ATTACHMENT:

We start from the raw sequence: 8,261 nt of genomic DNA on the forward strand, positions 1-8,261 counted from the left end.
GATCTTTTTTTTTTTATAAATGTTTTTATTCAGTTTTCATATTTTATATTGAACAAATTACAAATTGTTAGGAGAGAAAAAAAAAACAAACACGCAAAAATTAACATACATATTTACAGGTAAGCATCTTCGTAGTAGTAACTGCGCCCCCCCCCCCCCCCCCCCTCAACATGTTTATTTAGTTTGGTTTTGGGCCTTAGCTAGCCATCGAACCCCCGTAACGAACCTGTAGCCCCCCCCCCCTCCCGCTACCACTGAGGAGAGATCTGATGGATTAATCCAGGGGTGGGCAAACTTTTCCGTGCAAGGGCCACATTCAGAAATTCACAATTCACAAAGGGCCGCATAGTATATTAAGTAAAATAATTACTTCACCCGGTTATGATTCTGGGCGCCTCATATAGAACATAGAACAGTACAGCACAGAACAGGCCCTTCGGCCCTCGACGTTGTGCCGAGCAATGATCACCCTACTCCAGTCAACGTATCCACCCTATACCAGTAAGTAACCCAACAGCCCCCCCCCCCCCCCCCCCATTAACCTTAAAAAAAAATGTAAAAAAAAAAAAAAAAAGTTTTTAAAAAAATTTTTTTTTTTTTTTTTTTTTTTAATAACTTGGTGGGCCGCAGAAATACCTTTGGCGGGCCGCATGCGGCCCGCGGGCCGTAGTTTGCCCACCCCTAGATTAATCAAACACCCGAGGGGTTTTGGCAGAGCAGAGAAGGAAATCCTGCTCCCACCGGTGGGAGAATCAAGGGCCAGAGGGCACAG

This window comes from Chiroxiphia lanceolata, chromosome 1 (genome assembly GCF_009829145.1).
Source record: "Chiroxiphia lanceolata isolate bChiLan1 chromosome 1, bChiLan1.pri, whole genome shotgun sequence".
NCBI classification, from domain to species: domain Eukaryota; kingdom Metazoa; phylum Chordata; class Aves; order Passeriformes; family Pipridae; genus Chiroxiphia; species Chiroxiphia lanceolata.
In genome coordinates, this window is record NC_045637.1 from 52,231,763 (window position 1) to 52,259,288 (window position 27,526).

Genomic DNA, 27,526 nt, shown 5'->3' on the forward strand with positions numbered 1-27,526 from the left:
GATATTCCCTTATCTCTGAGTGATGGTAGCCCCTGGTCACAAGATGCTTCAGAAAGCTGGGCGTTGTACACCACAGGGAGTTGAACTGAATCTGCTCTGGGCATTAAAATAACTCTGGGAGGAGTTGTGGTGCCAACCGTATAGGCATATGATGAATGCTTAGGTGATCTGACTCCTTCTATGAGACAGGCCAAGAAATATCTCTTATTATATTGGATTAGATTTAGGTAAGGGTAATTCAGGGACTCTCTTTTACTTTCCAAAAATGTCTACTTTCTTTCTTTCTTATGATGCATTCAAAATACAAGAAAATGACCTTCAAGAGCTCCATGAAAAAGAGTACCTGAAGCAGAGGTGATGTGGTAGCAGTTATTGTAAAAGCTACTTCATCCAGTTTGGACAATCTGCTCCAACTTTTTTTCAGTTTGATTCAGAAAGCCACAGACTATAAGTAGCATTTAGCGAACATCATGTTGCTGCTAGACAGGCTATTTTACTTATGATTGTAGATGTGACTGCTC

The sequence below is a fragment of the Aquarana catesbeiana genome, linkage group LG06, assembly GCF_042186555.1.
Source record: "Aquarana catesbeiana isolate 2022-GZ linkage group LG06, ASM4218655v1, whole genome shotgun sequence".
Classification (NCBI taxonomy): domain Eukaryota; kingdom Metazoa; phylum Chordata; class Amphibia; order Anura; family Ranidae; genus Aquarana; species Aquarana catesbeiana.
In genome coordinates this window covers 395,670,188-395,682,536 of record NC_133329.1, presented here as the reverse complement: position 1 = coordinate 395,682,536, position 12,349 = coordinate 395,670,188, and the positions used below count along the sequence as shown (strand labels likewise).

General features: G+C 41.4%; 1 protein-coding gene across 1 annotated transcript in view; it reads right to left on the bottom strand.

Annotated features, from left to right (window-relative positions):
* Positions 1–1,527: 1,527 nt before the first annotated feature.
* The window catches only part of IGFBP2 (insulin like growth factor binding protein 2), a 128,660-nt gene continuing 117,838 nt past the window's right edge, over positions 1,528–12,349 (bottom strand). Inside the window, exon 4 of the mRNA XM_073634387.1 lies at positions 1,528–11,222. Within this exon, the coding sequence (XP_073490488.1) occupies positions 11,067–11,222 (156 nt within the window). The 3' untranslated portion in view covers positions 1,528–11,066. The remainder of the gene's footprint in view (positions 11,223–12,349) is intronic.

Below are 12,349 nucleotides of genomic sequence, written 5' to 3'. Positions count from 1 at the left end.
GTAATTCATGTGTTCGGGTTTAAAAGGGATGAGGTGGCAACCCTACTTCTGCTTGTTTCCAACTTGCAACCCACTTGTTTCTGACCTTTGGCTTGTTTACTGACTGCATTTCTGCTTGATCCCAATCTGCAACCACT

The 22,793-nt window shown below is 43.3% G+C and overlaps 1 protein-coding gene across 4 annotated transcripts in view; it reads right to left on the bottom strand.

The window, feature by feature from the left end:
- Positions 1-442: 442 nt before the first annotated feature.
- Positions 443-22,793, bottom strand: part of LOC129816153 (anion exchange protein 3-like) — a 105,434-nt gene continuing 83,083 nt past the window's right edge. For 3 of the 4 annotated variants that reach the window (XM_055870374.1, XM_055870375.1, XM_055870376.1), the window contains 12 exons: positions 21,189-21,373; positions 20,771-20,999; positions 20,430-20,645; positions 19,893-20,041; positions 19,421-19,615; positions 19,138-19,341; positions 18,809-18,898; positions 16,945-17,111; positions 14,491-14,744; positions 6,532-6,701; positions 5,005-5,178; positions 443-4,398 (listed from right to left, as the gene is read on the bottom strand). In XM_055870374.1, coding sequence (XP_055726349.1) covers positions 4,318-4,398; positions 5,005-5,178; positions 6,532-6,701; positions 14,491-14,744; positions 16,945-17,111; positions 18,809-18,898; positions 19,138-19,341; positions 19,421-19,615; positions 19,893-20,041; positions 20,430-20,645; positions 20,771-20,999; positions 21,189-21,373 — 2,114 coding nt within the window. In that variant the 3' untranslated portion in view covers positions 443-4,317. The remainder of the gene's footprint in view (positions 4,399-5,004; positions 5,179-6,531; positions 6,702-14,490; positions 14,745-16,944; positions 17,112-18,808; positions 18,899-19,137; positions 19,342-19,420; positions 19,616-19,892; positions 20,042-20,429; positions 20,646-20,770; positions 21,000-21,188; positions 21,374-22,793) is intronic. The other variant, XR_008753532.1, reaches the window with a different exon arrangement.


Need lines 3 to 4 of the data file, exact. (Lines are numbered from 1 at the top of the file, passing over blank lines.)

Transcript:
This window comes from Chiroxiphia lanceolata, chromosome 1 (genome assembly GCF_009829145.1).
Source record: "Chiroxiphia lanceolata isolate bChiLan1 chromosome 1, bChiLan1.pri, whole genome shotgun sequence".